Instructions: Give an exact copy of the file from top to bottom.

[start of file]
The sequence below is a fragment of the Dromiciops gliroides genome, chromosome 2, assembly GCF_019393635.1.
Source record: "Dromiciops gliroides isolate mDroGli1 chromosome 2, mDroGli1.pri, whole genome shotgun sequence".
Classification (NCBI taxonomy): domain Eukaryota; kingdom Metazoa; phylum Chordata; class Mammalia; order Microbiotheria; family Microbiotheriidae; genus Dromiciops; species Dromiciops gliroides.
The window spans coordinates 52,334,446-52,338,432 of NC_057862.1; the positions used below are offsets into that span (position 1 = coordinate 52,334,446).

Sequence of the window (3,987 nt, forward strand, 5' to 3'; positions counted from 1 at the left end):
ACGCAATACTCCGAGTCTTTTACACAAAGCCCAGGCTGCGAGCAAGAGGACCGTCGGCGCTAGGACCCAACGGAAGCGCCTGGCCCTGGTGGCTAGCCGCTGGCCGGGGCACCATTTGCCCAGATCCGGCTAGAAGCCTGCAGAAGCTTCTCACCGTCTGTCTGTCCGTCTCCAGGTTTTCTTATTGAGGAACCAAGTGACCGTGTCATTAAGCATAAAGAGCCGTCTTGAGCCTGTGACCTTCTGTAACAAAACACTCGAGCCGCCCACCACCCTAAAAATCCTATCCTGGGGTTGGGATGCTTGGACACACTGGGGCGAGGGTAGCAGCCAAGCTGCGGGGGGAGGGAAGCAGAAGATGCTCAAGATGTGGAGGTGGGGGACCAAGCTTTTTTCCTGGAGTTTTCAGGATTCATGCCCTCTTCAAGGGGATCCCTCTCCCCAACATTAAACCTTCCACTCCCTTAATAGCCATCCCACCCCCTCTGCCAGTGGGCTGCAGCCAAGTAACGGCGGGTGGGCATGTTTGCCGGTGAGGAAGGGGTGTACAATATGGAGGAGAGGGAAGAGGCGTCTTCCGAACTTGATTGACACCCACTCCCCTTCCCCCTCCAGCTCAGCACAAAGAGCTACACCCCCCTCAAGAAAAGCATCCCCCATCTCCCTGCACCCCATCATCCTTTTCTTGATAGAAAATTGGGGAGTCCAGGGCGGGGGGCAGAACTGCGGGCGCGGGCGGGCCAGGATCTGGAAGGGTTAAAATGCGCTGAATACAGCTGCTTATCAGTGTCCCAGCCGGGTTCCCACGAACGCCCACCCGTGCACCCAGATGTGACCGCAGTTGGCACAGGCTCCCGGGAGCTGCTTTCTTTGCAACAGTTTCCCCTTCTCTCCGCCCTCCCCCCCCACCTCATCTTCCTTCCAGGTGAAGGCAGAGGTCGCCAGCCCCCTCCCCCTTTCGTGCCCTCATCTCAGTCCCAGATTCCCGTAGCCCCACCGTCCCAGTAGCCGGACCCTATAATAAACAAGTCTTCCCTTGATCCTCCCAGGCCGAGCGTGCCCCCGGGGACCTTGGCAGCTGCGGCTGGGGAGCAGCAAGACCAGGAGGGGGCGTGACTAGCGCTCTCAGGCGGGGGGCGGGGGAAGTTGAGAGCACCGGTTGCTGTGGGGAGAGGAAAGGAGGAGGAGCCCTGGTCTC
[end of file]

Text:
The sequence below is a fragment of the Dromiciops gliroides genome, chromosome 2, assembly GCF_019393635.1.
Source record: "Dromiciops gliroides isolate mDroGli1 chromosome 2, mDroGli1.pri, whole genome shotgun sequence".
Classification (NCBI taxonomy): domain Eukaryota; kingdom Metazoa; phylum Chordata; class Mammalia; order Microbiotheria; family Microbiotheriidae; genus Dromiciops; species Dromiciops gliroides.
The window spans coordinates 52,334,446-52,338,432 of NC_057862.1; the positions used below are offsets into that span (position 1 = coordinate 52,334,446).

Sequence of the window (3,987 nt, forward strand, 5' to 3'; positions counted from 1 at the left end):
ACGCAATACTCCGAGTCTTTTACACAAAGCCCAGGCTGCGAGCAAGAGGACCGTCGGCGCTAGGACCCAACGGAAGCGCCTGGCCCTGGTGGCTAGCCGCTGGCCGGGGCACCATTTGCCCAGATCCGGCTAGAAGCCTGCAGAAGCTTCTCACCGTCTGTCTGTCCGTCTCCAGGTTTTCTTATTGAGGAACCAAGTGACCGTGTCATTAAGCATAAAGAGCCGTCTTGAGCCTGTGACCTTCTGTAACAAAACACTCGAGCCGCCCACCACCCTAAAAATCCTATCCTGGGGTTGGGATGCTTGGACACACTGGGGCGAGGGTAGCAGCCAAGCTGCGGGGGGAGGGAAGCAGAAGATGCTCAAGATGTGGAGGTGGGGGACCAAGCTTTTTTCCTGGAGTTTTCAGGATTCATGCCCTCTTCAAGGGGATCCCTCTCCCCAACATTAAACCTTCCACTCCCTTAATAGCCATCCCACCCCCTCTGCCAGTGGGCTGCAGCCAAGTAACGGCGGGTGGGCATGTTTGCCGGTGAGGAAGGGGTGTACAATATGGAGGAGAGGGAAGAGGCGTCTTCCGAACTTGATTGACACCCACTCCCCTTCCCCCTCCAGCTCAGCACAAAGAGCTACACCCCCCTCAAGAAAAGCATCCCCCATCTCCCTGCACCCCATCATCCTTTTCTTGATAGAAAATTGGGGAGTCCAGGGCGGGGGGCAGAACTGCGGGCGCGGGCGGGCCAGGATCTGGAAGGGTTAAAATGCGCTGAATACAGCTGCTTATCAGTGTCCCAGCCGGGTTCCCACGAACGCCCACCCGTGCACCCAGATGTGACCGCAGTTGGCACAGGCTCCCGGGAGCTGCTTTCTTTGCAACAGTTTCCCCTTCTCTCCGCCCTCCCCCCCCACCTCATCTTCCTTCCAGGTGAAGGCAGAGGTCGCCAGCCCCCTCCCCCTTTCGTGCCCTCATCTCAGTCCCAGATTCCCGTAGCCCCACCGTCCCAGTAGCCGGACCCTATAATAAACAAGTCTTCCCTTGATCCTCCCAGGCCGAGCGTGCCCCCGGGGACCTTGGCAGCTGCGGCTGGGGAGCAGCAAGACCAGGAGGGGGCGTGACTAGCGCTCTCAGGCGGGGGGCGGGGGAAGTTGAGAGCACCGGTTGCTGTGGGGAGAGGAAAGGAGGAGGAGCCCTGGTCTC